Stay in Afghanistan: Senate committee

arvn_civil_guard_trainingThe Senate Standing Committee on National Security and Defence has recommended that Canada remain in Afghanistan following the scheduled end of the mission in Kandahar (“Senate committee endorses continued military training mission in Afghanistan,” Canadian Press, 22 June 2010).

The committee, chaired by Conservative Senator Pamela Wallin and composed entirely of Conservative and Liberal Senators (there are no Senators from the other parties), recommended in a report tabled on Tuesday that Canada continue training Afghan soldiers and police after 2011 and that Parliament give “careful consideration” to future role(s) of the Canadian Forces in Afghanistan:

Based upon the evidence, testimony, and suggestions we have heard; upon our deliberations; and given our concern for our nation’s standing among its allies, this Committee believes and recommends that Canada’s important and highly-valued contribution to the development of the leadership, training and mentoring of the Afghan National Army and the Afghan National Police must continue beyond 2011, and that Parliament should, at its earliest opportunity, give careful consideration to the question of the role of the Canadian Forces in Afghanistan after 2011.

The committee remarked in its report that “If there is a recurring theme to what witnesses have told us, it is that the job in Afghanistan is not done and that Canadian troops should stay in some capacity.”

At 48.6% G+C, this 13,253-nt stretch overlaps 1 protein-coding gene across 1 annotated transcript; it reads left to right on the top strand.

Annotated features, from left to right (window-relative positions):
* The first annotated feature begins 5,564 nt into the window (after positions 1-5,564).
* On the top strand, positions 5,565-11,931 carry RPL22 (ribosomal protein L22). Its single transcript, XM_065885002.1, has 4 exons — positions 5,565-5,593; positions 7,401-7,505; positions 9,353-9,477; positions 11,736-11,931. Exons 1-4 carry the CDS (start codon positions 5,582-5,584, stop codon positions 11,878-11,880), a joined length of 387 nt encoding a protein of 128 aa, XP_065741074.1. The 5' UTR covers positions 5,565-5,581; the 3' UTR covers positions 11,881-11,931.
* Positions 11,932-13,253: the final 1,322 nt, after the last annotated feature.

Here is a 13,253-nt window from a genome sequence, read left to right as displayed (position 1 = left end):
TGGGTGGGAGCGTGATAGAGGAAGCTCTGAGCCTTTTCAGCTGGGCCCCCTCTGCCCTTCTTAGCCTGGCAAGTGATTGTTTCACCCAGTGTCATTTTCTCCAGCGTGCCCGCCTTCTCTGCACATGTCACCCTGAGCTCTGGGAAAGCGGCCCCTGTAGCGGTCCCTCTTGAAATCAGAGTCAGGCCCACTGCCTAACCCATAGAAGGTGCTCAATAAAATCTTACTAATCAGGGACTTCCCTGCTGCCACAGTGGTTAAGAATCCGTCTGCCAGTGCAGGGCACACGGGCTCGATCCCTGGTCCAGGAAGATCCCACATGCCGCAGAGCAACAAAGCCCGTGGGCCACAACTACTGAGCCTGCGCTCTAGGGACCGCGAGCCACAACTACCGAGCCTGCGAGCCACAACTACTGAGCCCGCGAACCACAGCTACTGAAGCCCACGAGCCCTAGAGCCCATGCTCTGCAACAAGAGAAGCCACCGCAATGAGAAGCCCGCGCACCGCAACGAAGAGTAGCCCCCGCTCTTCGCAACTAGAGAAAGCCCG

The fact that Wallin and her colleagues heard testimony only from supporters of the war–13 current or former members of the Canadian Forces, the Defence Minister, a former Canadian ambassador to Afghanistan, a board member of the DND-funded Conference of Defence Associations, a representative of the pro-intervention Canada-Afghanistan Solidarity Committee, and the Afghan ambassador to Canada–makes this apparent unanimity about as surprising as the outcome of the last presidential election in Afghanistan, of course.

Hearing from a range of opinions is generally considered a good thing when conducting such studies, assuming that you haven’t already written the final report in your head. A wider selection of witnesses might have provided the committee with someone who knew what Article 5 of the North Atlantic Treaty really means, for example. Hint: It doesn’t mean that all NATO members are required to take such actions as are “collectively deemed necessary”. Ask NATO.

More importantly, consulting a wider range of opinion–even if restricted to insiders such as a certain former Deputy Minister of National Defence–might have exposed the committee to at least one representative of the 60 percent of Canadians who oppose any extension of Canada’s military mission in Afghanistan.

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